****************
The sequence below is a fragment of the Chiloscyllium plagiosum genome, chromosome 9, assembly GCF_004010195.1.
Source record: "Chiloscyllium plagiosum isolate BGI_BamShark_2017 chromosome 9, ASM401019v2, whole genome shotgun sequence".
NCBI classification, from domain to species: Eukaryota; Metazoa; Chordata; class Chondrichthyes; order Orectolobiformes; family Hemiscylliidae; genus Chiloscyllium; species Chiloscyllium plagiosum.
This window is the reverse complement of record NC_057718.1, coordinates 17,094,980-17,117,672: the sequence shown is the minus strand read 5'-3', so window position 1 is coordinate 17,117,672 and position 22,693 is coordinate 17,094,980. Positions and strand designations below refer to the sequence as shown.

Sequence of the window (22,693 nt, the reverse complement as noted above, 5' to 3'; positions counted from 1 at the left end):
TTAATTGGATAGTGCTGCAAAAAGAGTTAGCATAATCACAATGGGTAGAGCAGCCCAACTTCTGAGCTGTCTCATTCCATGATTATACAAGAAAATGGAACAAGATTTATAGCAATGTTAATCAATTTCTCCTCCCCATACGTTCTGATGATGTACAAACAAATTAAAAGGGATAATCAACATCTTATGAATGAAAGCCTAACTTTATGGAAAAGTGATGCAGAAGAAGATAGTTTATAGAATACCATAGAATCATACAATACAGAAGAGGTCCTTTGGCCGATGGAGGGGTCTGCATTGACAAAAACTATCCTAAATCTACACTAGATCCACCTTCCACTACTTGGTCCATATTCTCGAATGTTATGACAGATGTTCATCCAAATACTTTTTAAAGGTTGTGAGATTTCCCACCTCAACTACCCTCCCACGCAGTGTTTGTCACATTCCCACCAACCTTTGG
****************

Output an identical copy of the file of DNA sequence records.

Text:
The sequence below is a fragment of the Chiloscyllium plagiosum genome, chromosome 9, assembly GCF_004010195.1.
Source record: "Chiloscyllium plagiosum isolate BGI_BamShark_2017 chromosome 9, ASM401019v2, whole genome shotgun sequence".
NCBI classification, from domain to species: Eukaryota; Metazoa; Chordata; class Chondrichthyes; order Orectolobiformes; family Hemiscylliidae; genus Chiloscyllium; species Chiloscyllium plagiosum.
This window is the reverse complement of record NC_057718.1, coordinates 17,094,980-17,117,672: the sequence shown is the minus strand read 5'-3', so window position 1 is coordinate 17,117,672 and position 22,693 is coordinate 17,094,980. Positions and strand designations below refer to the sequence as shown.

Sequence of the window (22,693 nt, the reverse complement as noted above, 5' to 3'; positions counted from 1 at the left end):
TTAATTGGATAGTGCTGCAAAAAGAGTTAGCATAATCACAATGGGTAGAGCAGCCCAACTTCTGAGCTGTCTCATTCCATGATTATACAAGAAAATGGAACAAGATTTATAGCAATGTTAATCAATTTCTCCTCCCCATACGTTCTGATGATGTACAAACAAATTAAAAGGGATAATCAACATCTTATGAATGAAAGCCTAACTTTATGGAAAAGTGATGCAGAAGAAGATAGTTTATAGAATACCATAGAATCATACAATACAGAAGAGGTCCTTTGGCCGATGGAGGGGTCTGCATTGACAAAAACTATCCTAAATCTACACTAGATCCACCTTCCACTACTTGGTCCATATTCTCGAATGTTATGACAGATGTTCATCCAAATACTTTTTAAAGGTTGTGAGATTTCCCACCTCAACTACCCTCCCACGCAGTGTTTGTCACATTCCCACCAACCTTTGG